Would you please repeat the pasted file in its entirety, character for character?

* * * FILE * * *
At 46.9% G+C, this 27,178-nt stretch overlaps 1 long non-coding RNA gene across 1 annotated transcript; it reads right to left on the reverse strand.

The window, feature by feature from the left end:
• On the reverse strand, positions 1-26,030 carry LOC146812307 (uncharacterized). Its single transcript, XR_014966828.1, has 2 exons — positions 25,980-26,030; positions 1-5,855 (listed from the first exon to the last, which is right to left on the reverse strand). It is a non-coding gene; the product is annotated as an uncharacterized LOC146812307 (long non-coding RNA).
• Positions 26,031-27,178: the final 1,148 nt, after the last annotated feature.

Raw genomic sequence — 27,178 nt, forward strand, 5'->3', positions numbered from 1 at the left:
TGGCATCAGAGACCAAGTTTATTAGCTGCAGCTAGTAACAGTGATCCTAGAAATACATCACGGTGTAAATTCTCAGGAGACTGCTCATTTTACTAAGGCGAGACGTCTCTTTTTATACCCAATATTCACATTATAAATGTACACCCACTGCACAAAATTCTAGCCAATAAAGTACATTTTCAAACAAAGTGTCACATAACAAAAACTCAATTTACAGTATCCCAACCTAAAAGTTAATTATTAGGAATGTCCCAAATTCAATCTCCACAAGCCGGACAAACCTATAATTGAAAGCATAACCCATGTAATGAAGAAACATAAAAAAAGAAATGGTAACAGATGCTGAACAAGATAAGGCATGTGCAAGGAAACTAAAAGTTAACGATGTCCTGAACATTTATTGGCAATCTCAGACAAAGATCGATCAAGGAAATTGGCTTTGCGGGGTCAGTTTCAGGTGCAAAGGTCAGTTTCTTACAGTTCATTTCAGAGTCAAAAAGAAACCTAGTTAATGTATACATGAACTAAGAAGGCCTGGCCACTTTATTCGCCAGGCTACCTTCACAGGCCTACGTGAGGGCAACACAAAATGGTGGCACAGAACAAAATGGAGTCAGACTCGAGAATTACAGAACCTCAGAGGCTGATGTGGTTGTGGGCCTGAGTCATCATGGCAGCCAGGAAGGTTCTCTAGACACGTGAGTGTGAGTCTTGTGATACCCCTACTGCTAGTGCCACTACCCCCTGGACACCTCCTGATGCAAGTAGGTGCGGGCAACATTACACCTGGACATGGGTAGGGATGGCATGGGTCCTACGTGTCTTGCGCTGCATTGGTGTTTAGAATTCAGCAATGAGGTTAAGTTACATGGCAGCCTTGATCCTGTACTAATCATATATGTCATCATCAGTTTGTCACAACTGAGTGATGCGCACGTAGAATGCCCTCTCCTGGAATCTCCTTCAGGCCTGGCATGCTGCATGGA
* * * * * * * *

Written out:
At 46.9% G+C, this 27,178-nt stretch overlaps 1 long non-coding RNA gene across 1 annotated transcript; it reads right to left on the reverse strand.

The window, feature by feature from the left end:
• On the reverse strand, positions 1-26,030 carry LOC146812307 (uncharacterized). Its single transcript, XR_014966828.1, has 2 exons — positions 25,980-26,030; positions 1-5,855 (listed from the first exon to the last, which is right to left on the reverse strand). It is a non-coding gene; the product is annotated as an uncharacterized LOC146812307 (long non-coding RNA).
• Positions 26,031-27,178: the final 1,148 nt, after the last annotated feature.

Raw genomic sequence — 27,178 nt, forward strand, 5'->3', positions numbered from 1 at the left:
TGGCATCAGAGACCAAGTTTATTAGCTGCAGCTAGTAACAGTGATCCTAGAAATACATCACGGTGTAAATTCTCAGGAGACTGCTCATTTTACTAAGGCGAGACGTCTCTTTTTATACCCAATATTCACATTATAAATGTACACCCACTGCACAAAATTCTAGCCAATAAAGTACATTTTCAAACAAAGTGTCACATAACAAAAACTCAATTTACAGTATCCCAACCTAAAAGTTAATTATTAGGAATGTCCCAAATTCAATCTCCACAAGCCGGACAAACCTATAATTGAAAGCATAACCCATGTAATGAAGAAACATAAAAAAAGAAATGGTAACAGATGCTGAACAAGATAAGGCATGTGCAAGGAAACTAAAAGTTAACGATGTCCTGAACATTTATTGGCAATCTCAGACAAAGATCGATCAAGGAAATTGGCTTTGCGGGGTCAGTTTCAGGTGCAAAGGTCAGTTTCTTACAGTTCATTTCAGAGTCAAAAAGAAACCTAGTTAATGTATACATGAACTAAGAAGGCCTGGCCACTTTATTCGCCAGGCTACCTTCACAGGCCTACGTGAGGGCAACACAAAATGGTGGCACAGAACAAAATGGAGTCAGACTCGAGAATTACAGAACCTCAGAGGCTGATGTGGTTGTGGGCCTGAGTCATCATGGCAGCCAGGAAGGTTCTCTAGACACGTGAGTGTGAGTCTTGTGATACCCCTACTGCTAGTGCCACTACCCCCTGGACACCTCCTGATGCAAGTAGGTGCGGGCAACATTACACCTGGACATGGGTAGGGATGGCATGGGTCCTACGTGTCTTGCGCTGCATTGGTGTTTAGAATTCAGCAATGAGGTTAAGTTACATGGCAGCCTTGATCCTGTACTAATCATATATGTCATCATCAGTTTGTCACAACTGAGTGATGCGCACGTAGAATGCCCTCTCCTGGAATCTCCTTCAGGCCTGGCATGCTGCATGGA